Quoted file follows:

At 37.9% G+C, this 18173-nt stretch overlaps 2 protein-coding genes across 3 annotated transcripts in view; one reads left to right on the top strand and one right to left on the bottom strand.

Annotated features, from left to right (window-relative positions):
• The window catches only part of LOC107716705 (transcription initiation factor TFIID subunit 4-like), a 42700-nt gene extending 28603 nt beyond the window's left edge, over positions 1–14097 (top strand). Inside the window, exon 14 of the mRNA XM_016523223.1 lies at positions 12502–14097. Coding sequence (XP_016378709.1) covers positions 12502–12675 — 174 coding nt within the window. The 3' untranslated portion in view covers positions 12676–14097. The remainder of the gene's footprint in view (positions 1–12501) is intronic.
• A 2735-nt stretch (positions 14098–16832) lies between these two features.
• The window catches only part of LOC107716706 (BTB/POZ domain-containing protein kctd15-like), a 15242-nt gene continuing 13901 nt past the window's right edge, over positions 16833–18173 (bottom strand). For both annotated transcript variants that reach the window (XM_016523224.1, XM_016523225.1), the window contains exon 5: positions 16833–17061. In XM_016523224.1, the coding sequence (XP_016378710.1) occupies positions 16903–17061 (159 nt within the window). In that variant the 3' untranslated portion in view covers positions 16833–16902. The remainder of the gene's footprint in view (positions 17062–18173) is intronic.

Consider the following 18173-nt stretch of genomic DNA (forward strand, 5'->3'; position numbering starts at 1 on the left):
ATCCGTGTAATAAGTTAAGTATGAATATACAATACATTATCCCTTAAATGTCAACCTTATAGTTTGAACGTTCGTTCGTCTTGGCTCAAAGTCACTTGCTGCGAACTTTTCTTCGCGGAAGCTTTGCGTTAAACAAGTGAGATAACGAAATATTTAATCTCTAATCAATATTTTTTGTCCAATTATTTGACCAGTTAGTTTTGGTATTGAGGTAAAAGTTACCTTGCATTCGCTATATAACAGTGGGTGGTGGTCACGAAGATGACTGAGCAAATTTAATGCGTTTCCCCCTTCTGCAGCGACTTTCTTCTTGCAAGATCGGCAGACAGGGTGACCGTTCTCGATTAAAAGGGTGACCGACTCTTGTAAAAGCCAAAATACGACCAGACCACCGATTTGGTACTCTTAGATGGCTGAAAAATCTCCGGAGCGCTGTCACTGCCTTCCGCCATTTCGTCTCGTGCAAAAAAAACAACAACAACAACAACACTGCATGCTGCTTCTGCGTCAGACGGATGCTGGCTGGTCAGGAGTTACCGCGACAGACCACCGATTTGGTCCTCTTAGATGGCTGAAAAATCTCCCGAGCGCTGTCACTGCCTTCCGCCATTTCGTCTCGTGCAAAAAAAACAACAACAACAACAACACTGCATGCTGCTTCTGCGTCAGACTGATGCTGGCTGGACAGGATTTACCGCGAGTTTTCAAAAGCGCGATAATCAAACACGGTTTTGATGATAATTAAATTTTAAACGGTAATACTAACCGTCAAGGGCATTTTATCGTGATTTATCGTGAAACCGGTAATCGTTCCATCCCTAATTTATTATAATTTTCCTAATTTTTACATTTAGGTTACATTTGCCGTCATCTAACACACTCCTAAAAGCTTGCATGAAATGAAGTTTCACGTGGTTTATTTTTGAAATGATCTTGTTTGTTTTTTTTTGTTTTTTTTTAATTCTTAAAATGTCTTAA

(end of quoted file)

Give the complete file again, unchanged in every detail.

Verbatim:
At 37.9% G+C, this 18173-nt stretch overlaps 2 protein-coding genes across 3 annotated transcripts in view; one reads left to right on the top strand and one right to left on the bottom strand.

Annotated features, from left to right (window-relative positions):
• The window catches only part of LOC107716705 (transcription initiation factor TFIID subunit 4-like), a 42700-nt gene extending 28603 nt beyond the window's left edge, over positions 1–14097 (top strand). Inside the window, exon 14 of the mRNA XM_016523223.1 lies at positions 12502–14097. Coding sequence (XP_016378709.1) covers positions 12502–12675 — 174 coding nt within the window. The 3' untranslated portion in view covers positions 12676–14097. The remainder of the gene's footprint in view (positions 1–12501) is intronic.
• A 2735-nt stretch (positions 14098–16832) lies between these two features.
• The window catches only part of LOC107716706 (BTB/POZ domain-containing protein kctd15-like), a 15242-nt gene continuing 13901 nt past the window's right edge, over positions 16833–18173 (bottom strand). For both annotated transcript variants that reach the window (XM_016523224.1, XM_016523225.1), the window contains exon 5: positions 16833–17061. In XM_016523224.1, the coding sequence (XP_016378710.1) occupies positions 16903–17061 (159 nt within the window). In that variant the 3' untranslated portion in view covers positions 16833–16902. The remainder of the gene's footprint in view (positions 17062–18173) is intronic.

Consider the following 18173-nt stretch of genomic DNA (forward strand, 5'->3'; position numbering starts at 1 on the left):
ATCCGTGTAATAAGTTAAGTATGAATATACAATACATTATCCCTTAAATGTCAACCTTATAGTTTGAACGTTCGTTCGTCTTGGCTCAAAGTCACTTGCTGCGAACTTTTCTTCGCGGAAGCTTTGCGTTAAACAAGTGAGATAACGAAATATTTAATCTCTAATCAATATTTTTTGTCCAATTATTTGACCAGTTAGTTTTGGTATTGAGGTAAAAGTTACCTTGCATTCGCTATATAACAGTGGGTGGTGGTCACGAAGATGACTGAGCAAATTTAATGCGTTTCCCCCTTCTGCAGCGACTTTCTTCTTGCAAGATCGGCAGACAGGGTGACCGTTCTCGATTAAAAGGGTGACCGACTCTTGTAAAAGCCAAAATACGACCAGACCACCGATTTGGTACTCTTAGATGGCTGAAAAATCTCCGGAGCGCTGTCACTGCCTTCCGCCATTTCGTCTCGTGCAAAAAAAACAACAACAACAACAACACTGCATGCTGCTTCTGCGTCAGACGGATGCTGGCTGGTCAGGAGTTACCGCGACAGACCACCGATTTGGTCCTCTTAGATGGCTGAAAAATCTCCCGAGCGCTGTCACTGCCTTCCGCCATTTCGTCTCGTGCAAAAAAAACAACAACAACAACAACACTGCATGCTGCTTCTGCGTCAGACTGATGCTGGCTGGACAGGATTTACCGCGAGTTTTCAAAAGCGCGATAATCAAACACGGTTTTGATGATAATTAAATTTTAAACGGTAATACTAACCGTCAAGGGCATTTTATCGTGATTTATCGTGAAACCGGTAATCGTTCCATCCCTAATTTATTATAATTTTCCTAATTTTTACATTTAGGTTACATTTGCCGTCATCTAACACACTCCTAAAAGCTTGCATGAAATGAAGTTTCACGTGGTTTATTTTTGAAATGATCTTGTTTGTTTTTTTTTGTTTTTTTTTAATTCTTAAAATGTCTTAA